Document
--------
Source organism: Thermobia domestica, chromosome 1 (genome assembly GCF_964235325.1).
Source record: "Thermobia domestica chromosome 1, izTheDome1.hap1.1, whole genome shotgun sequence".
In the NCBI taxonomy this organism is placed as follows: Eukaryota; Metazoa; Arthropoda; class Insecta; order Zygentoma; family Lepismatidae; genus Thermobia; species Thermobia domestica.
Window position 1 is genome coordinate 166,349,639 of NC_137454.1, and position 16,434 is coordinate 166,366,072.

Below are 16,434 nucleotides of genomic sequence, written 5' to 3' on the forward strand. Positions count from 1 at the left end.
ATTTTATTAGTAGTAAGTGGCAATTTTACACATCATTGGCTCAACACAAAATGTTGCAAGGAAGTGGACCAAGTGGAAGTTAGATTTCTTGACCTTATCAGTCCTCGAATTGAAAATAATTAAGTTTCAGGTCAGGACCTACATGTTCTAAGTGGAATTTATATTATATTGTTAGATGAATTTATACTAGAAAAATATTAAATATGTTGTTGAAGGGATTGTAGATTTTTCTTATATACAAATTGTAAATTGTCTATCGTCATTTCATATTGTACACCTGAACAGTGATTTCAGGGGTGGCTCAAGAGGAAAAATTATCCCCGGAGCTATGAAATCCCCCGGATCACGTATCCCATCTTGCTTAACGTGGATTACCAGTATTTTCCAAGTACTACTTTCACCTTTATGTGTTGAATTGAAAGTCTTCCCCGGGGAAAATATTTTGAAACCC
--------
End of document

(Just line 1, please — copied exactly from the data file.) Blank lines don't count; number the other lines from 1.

Source organism: Thermobia domestica, chromosome 1 (genome assembly GCF_964235325.1).